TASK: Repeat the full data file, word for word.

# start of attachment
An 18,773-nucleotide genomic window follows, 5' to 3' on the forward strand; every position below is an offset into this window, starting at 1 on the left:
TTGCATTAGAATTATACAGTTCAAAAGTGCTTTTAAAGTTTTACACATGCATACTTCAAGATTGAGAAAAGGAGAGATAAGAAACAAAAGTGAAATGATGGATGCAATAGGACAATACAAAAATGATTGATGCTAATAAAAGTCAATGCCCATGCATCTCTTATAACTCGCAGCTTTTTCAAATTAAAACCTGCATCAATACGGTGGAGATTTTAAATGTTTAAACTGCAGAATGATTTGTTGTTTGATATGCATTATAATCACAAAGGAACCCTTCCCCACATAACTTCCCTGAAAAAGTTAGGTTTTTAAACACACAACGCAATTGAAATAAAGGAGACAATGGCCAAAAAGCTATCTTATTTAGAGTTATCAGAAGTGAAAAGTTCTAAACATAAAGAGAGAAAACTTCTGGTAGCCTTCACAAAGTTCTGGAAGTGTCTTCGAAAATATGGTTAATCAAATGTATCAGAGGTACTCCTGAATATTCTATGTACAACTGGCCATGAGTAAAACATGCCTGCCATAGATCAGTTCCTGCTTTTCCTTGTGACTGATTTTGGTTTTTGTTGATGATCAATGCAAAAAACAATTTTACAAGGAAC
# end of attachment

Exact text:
An 18,773-nucleotide genomic window follows, 5' to 3' on the forward strand; every position below is an offset into this window, starting at 1 on the left:
TTGCATTAGAATTATACAGTTCAAAAGTGCTTTTAAAGTTTTACACATGCATACTTCAAGATTGAGAAAAGGAGAGATAAGAAACAAAAGTGAAATGATGGATGCAATAGGACAATACAAAAATGATTGATGCTAATAAAAGTCAATGCCCATGCATCTCTTATAACTCGCAGCTTTTTCAAATTAAAACCTGCATCAATACGGTGGAGATTTTAAATGTTTAAACTGCAGAATGATTTGTTGTTTGATATGCATTATAATCACAAAGGAACCCTTCCCCACATAACTTCCCTGAAAAAGTTAGGTTTTTAAACACACAACGCAATTGAAATAAAGGAGACAATGGCCAAAAAGCTATCTTATTTAGAGTTATCAGAAGTGAAAAGTTCTAAACATAAAGAGAGAAAACTTCTGGTAGCCTTCACAAAGTTCTGGAAGTGTCTTCGAAAATATGGTTAATCAAATGTATCAGAGGTACTCCTGAATATTCTATGTACAACTGGCCATGAGTAAAACATGCCTGCCATAGATCAGTTCCTGCTTTTCCTTGTGACTGATTTTGGTTTTTGTTGATGATCAATGCAAAAAACAATTTTACAAGGAAC